NASHVILLE — Tennessee Labor and Workforce Development Department Commissioner Burns Phillips announced today the state will continue to provide additional unemployment benefits to eligible claimants with dependent children through Dec. 31, 2013.
Doing so affects 12,000 claimants and keeps an estimated 22,000 Tennessee children from immediately losing their federal unemployment benefits.
Officials had recently announced their intention to end the benefits July 1 based on a law passed by the Legislature this year because one-time federal funding was no longer available.
State officials say the U.S. Department of Labor had previously given the department guidance that ending the additional benefits wouldn’t affect other funds. But the state suspended its plans earlier this month and blame federal labor officials, who they say reversed their position and warned ending additional benefits would risk funding for extended federal benefits.
In a statement, state Labor Commissioner Burns Phillips said “this is part of the balancing act with federal funding, and our department’s focus continues to be efficiently and effectively serving Tennesseans who need temporary unemployment assistance.”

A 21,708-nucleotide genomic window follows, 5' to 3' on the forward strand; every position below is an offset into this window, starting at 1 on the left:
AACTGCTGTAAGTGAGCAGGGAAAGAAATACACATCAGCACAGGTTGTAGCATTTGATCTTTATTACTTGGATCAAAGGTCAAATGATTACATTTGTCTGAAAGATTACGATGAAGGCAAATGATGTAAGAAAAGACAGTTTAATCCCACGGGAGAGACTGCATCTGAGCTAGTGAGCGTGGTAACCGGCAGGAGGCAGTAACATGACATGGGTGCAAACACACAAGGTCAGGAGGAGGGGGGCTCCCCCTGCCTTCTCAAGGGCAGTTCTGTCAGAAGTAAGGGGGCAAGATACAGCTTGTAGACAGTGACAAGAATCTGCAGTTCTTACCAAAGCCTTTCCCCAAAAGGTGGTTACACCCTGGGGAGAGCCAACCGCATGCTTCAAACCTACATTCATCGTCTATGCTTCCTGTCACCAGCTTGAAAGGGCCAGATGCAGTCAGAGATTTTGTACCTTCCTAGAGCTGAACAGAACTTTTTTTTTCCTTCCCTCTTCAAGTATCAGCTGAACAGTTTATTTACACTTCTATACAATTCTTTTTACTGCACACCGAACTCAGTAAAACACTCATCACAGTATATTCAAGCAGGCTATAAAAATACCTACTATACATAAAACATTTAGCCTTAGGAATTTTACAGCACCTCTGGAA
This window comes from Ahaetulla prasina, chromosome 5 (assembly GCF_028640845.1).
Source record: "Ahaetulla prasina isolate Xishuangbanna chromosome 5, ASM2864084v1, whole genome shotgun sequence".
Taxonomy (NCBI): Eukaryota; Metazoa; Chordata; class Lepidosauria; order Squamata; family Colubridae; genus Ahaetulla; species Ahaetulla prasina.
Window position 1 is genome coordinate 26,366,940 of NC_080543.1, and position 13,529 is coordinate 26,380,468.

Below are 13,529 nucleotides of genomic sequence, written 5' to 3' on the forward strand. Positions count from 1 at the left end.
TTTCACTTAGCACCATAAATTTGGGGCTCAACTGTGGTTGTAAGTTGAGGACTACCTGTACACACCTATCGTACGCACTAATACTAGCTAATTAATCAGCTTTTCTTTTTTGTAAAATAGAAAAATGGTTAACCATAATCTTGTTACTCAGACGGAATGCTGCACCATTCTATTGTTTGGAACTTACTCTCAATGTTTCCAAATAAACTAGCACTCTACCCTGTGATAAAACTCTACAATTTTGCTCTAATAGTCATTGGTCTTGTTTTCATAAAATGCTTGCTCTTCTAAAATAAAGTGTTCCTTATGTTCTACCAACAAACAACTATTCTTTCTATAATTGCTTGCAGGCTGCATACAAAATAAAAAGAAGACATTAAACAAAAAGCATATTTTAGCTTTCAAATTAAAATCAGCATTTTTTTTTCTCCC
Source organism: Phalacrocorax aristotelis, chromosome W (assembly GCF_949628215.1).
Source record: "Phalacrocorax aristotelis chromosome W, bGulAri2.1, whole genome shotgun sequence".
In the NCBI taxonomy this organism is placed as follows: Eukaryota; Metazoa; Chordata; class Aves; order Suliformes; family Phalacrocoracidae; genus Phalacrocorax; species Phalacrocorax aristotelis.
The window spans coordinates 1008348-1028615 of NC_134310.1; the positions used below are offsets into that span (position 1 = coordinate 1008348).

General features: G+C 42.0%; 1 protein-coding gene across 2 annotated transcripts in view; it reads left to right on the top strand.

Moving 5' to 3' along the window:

He called it “critical that the Unemployment Insurance Trust Fund is sustainable. Often there are conditions regarding how federal funding may be used, and in this situation we had to balance the potential savings to the trust fund with the total impact of those receiving federal unemployment benefits.”
During the height of the Great Recession, Tennessee in 2009 received one-time federal funds in the amount of $141,808,031 as an incentive grant under the American Recovery and Reinvestment Act to strengthen the state’s fast-depleting Unemployment Insurance Trust Fund.
As a result of that, eligible unemployment insurance claimants supporting minor children in 2010 began receiving an additional allowance to their weekly unemployment benefit amount.
At the end of December 2013, the Federal Emergency Unemployment Compensation program is set to expire, and the additional dependent benefits are expected to end.
Andy Sher is a Nashville-based staff writer covering Tennessee state government and politics for the Times Free Press. A Washington correspondent from 1999-2005 for the Times Free Press, Andy previously headed up state Capitol coverage for The Chattanooga Times, worked as a state Capitol reporter for The Nashville Banner and was a contributor to The Tennessee Journal, among other publications. Andy worked for 17 years at The Chattanooga Times covering police, health care, county government, ...